The sound of boots crunching over broken concrete and distorted steel reinforcements was largely lost in the ambient cacophony. On all sides there was the clatter of rubble as shattered bits of buildings playfully chased one another down cracks and crevices in pursuit of gravity. Somewhere underneath the new landscape, the horns of a handful of automobiles played a tuneless fanfare to usher the sun behind the horizon once more. A betting pool had opened up among the rescue teams regarding how long it would take for the batteries to run out.
Search efforts had been going on for two weeks. The current evening crept in to banish a day of high tension; the last day of search and rescue. Sunrise would open the phase of search and recovery. At some vague point after that, it would just be clean up, then rebuilding. That was the thing about earthquakes and other disasters, eventually you just couldn’t really tell that they had happened. Not unless you looked inside yourself.
A figure sat silhouetted against the reddening western sky on a tall hillock of rubble that had once been a block of flats. His short stature was emphasized by a heavy slouch that made it look as though every ounce of that debris field sat squarely upon his shoulders. Tawny elbows, streaked with grit, grease, mud, and blood, rested against knees whose trouser legs had worn through, as had a great deal of the fur beneath. His boots, crusted with mud, were rooted to the ground beside his discarded work gloves; a point of stillness above which every limb trembled slightly. The past week had taken its toll on the puma. His whiskers were drawn back against his cheeks, and his dark ears folded back against his skull. The tip of his tail twitched at odd intervals, resting against the ground.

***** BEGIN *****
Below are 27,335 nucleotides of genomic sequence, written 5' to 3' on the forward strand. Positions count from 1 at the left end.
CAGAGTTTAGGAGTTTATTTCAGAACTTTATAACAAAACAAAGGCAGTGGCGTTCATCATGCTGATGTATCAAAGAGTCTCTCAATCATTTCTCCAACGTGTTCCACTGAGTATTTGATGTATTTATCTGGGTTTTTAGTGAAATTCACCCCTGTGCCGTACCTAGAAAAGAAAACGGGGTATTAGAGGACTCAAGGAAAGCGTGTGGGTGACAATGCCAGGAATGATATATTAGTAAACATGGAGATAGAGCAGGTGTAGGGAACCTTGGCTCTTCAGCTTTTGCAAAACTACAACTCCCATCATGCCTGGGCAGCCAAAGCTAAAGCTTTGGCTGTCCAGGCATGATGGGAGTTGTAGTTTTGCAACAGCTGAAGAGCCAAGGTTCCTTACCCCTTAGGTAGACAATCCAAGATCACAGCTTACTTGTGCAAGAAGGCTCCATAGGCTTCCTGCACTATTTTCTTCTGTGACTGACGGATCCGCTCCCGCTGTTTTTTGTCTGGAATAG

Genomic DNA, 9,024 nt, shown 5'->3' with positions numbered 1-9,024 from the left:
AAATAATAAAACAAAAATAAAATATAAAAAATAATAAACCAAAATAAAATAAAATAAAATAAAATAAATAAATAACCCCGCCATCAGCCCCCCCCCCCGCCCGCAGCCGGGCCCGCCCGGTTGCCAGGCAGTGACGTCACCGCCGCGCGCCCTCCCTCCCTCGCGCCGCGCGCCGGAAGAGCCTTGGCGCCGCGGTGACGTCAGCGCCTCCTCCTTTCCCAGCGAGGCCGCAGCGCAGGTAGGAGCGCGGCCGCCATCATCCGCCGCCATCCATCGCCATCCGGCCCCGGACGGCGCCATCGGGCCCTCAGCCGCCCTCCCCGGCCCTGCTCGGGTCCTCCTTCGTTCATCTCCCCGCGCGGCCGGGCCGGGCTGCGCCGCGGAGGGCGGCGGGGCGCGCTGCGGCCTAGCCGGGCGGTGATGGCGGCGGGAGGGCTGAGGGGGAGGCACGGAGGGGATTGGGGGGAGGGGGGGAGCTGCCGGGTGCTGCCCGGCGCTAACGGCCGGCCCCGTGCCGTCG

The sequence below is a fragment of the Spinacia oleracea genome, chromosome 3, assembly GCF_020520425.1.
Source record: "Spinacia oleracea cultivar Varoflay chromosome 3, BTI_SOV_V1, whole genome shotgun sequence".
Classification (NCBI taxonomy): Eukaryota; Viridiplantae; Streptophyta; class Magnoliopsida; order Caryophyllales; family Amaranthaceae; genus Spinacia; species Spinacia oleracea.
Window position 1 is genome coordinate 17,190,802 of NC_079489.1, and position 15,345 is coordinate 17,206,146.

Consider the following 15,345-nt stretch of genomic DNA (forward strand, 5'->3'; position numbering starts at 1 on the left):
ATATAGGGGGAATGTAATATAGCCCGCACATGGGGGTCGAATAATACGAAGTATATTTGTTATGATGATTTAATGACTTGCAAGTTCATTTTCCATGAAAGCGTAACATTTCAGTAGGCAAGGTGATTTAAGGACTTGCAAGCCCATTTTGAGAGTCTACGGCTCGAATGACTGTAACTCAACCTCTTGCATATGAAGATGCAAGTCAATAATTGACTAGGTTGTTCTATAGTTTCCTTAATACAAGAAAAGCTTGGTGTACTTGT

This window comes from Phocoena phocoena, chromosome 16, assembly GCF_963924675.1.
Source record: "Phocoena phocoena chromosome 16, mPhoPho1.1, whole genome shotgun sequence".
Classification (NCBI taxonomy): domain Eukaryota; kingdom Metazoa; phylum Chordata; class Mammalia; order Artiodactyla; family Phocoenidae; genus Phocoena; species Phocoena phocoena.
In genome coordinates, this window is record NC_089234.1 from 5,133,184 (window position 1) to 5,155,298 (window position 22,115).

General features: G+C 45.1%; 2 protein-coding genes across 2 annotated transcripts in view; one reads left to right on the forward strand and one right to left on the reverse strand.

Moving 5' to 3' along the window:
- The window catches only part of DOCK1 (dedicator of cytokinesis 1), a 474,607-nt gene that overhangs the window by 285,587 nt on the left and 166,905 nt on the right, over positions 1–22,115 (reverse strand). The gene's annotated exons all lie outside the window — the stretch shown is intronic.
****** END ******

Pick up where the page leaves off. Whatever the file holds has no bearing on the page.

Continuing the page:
He had arrived halfway through the rescue phase, hoping to make a difference amid the chaos. Now, he sat shaking in the heart of a one hundred and thirty acre scrapyard beneath which lay some fifteen thousand men, women, and children who had yet to be accounted for. The shaking was largely muscle fatigue. He remained behind to gather himself when his team withdrew to camp.
Vacant, yellow-green eyes stared into the middle distance, not really seeing anything around him. They watered, not from crying—he had run out of tears on his second night—but from something acrid that permeated the ruins and drifted with the breeze. His bruised, dusty paws worried absentmindedly at a small stuffed animal; the thumb pad of one described a slow, repetitive arc across the soiled fabric of the plush’s belly while the finger pads of the other paw softly stroked the tuft of longer fibers that sprang from the top of its head. It might have been a bear or a cat, or anything, really. Two-and-a-half tons of stone had robbed it of a discernible shape. It was a souvenir of his second day ‘helping’. If it could be called that. It was the sort of experience that could really fuck up a young cat.
He was not a young cat. Granted, he wouldn’t have accepted the title “old” either. His muzzle was a bit lighter than it had once been and the odd light hair sprang up in his pelt to taunt him in the mirror. After all, the years that stretched behind him had borne their fair allotment of heartache. All of that notwithstanding, he wasn’t so hardened by life that the last week hadn’t worn on him. He wondered how much more of it he could stomach. Especially now that they would be going forward with the expectation that every person they found would be an ex-person. Back home he’d be talking things over with friends over a drink. Here, on another continent in another hemisphere, he hadn’t met anyone with whom he felt close enough to feel comfortable talking. So, he took the next best thing: solitude and quiet contem—